NICK HARPER - MIRACLES FOR BEGINNERS:
Nick Harper - Miracles For Beginners
Released: 2007 (Sangraal Records)
- Miracles For Beginners
- Blue Sky Thinking
- The Field of the Cloth of Gold
- Magic Feather
- 2 Secs
- Your Love Has Saved Me From Myself
I'd like to thank Crispin at Crookwood, Foxy Fowler, Mercedes Murray and
Zand for the loan of precious equipment without which this recording would
not have been half as good; Ian at SE Electronics; Malcolm and Neil at
Newtone Strings and George Lowden for making a guitar that makes writing
and playing even more enjoyable.
Also Lily for being a bright presence in the studio and recording Margaret; Justin
for much valued advice and friendship and Jackie for accidentally-on-purpose
humming the songs she inspired and making dinner whilst I was 'working'.
I am, currently, Nick Harper
Hey, thanks folks!
MOJO Magazine August 2007:
Nick Harper ****
Miracles For Beginners Sangraal
Seventh time lucky for the Bard of Wiltshire
At home covering Public Enemy's Black Steel one minute
and Frank Zappa's Titties And Beer the next, Nick Harper has often
allowed his hugely entertaining live act to overshadow his talent.
One of the finest guitarists of his generation, his soaring vocal
range and propensity for epic song place him somewhere between Rufus
Wainright and Jeff Buckley. Thus far, however, putting his musical
freedom before the demands of career, his talents have gone largely
unrewarded. Miracles For Beginners, his most focused, warm and triumphant
album to date, could right that wrong, indeed, the largely acoustic
material situates him loosely in the same ballpark as his father,
Roy, while plentiful highlights, such as Evo (a beautiful meditation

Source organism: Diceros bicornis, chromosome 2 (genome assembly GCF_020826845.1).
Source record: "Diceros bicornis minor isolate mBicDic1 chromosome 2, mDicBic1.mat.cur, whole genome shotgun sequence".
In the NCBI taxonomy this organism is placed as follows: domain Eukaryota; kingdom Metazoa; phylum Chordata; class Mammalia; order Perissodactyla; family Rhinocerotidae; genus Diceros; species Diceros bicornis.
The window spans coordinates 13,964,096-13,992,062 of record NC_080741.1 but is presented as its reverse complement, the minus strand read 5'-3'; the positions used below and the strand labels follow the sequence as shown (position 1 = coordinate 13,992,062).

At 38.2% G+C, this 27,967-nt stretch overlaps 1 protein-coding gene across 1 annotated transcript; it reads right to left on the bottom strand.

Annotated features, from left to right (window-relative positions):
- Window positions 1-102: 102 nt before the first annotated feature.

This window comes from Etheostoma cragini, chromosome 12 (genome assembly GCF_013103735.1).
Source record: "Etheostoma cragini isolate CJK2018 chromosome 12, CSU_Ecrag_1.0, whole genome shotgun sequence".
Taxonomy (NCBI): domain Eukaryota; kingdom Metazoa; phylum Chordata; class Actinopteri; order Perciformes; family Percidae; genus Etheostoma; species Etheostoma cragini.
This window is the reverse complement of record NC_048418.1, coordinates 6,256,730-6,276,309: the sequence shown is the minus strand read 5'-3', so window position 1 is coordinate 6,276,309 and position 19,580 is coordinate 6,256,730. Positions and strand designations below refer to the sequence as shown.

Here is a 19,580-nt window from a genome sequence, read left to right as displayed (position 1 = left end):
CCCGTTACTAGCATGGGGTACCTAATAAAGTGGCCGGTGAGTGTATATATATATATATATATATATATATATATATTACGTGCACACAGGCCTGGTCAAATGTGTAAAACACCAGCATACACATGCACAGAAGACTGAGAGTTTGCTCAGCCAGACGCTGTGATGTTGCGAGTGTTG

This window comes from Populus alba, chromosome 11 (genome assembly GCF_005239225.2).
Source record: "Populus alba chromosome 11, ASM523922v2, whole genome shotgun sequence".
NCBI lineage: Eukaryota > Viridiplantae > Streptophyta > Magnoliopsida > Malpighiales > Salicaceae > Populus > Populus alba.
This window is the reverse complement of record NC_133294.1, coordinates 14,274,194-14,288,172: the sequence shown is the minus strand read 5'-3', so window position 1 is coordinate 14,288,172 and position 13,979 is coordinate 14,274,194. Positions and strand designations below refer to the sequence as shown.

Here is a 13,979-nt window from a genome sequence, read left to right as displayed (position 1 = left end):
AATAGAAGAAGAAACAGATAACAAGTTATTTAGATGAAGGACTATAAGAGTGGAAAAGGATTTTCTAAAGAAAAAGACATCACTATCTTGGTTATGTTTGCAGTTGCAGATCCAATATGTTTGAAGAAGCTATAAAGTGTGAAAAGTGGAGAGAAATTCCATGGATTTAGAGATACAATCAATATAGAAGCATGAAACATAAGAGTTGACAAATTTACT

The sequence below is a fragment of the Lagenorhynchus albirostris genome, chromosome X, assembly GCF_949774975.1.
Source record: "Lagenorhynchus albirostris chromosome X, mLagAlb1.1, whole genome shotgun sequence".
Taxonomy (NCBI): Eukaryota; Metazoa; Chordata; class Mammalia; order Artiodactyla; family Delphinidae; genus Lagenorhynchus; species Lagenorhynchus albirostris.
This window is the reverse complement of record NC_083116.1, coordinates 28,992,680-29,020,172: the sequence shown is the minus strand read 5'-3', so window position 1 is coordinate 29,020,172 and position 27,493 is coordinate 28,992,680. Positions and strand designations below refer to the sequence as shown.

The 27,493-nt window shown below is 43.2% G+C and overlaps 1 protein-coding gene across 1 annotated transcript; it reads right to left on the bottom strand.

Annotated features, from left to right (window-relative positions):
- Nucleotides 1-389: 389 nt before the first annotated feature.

on Bolivia's president Morales), the Zepp-esque guitar slide of
2 Secs and the pastoral grace of Magic Feather suggest that at long
last Nick Harper has discovered where he belongs.
NICK HARPER - Miracles For Beginners
I believe in Miracles...ahem
This album is simply superb. There really isn't any better way to
put it. Nick Harper has the enviable combination of skills that
enables him not just to write a killer tune, but also, to be able
to get it down on record in a way that most artists simply cannot
match, and on Miracles for Beginners it all comes together in spectacular
Opening strongly with the title track, Harper immediately allays
any fears that he has finally made a bad album. With a definite
Spanish feel to the guitar work, this is a fantastically written
allegory to the everyday miracle that is falling in love. With beautiful
subtlety, and with his trademark humour, Harper draws the listener
in, and by the end of this first track, he has pretty much won the
Blue Sky Thinking is not dissimilar to Pink Floyd's Wish You Were
Here in many ways, with Harper's lilting voice and flawless finger-picked
guitar making short work of a beautifully crafted song of desire
and unrequited love. One of the most accessible tracks on the album,
and one of the best.
Proving that he can turn his songwriting hand to just about anything,
Harper's narrative of the 1520 meeting between the English and French
monarchs in The Field of the Cloth of Gold is simply exemplary.
Well written, modern folk songs are few and far between, but in
Nick Harper it is a skill which is alive and well. It is a breathtaking
departure from the norm, and if there is as ambitious an idea executed
so well this year by anyone working in popular music, I can't wait
to hear it.
Few allegories to racism will reference both an albino rook and
an animated film featuring a young elephant, but it is a challenge
which Nick Harper seems to relish. The song in question is Magic
Feather, and its whimsical approach is in stark contrast to its
Harper's soulful vocal talents really come to the fore in the emotionally
charged 2 Secs. It is a thought-provoking, despair-charged song
which is not so much depressing, as resigned to the fact that this
is about as good as life gets. This is both the musical highlight,
and emotional low, of this album.
The power of the music can easily mask the sharpness of Harper's
wit, but this should not be overlooked, as it adds a depth and an
edge to the overall experience which elevates him above other similar
artists. Simple is a superb paean to mediocrity, ironically celebrating
the pre-packaged, easy cook, disposable attitudes prevalent in modern
To sum up, this is an album which, for fans of great songwriters
and great guitarists, is an essential acquisition. New listeners
will be hooked, and old fans will be satisfied with Harper's latest
output. Simply outstanding.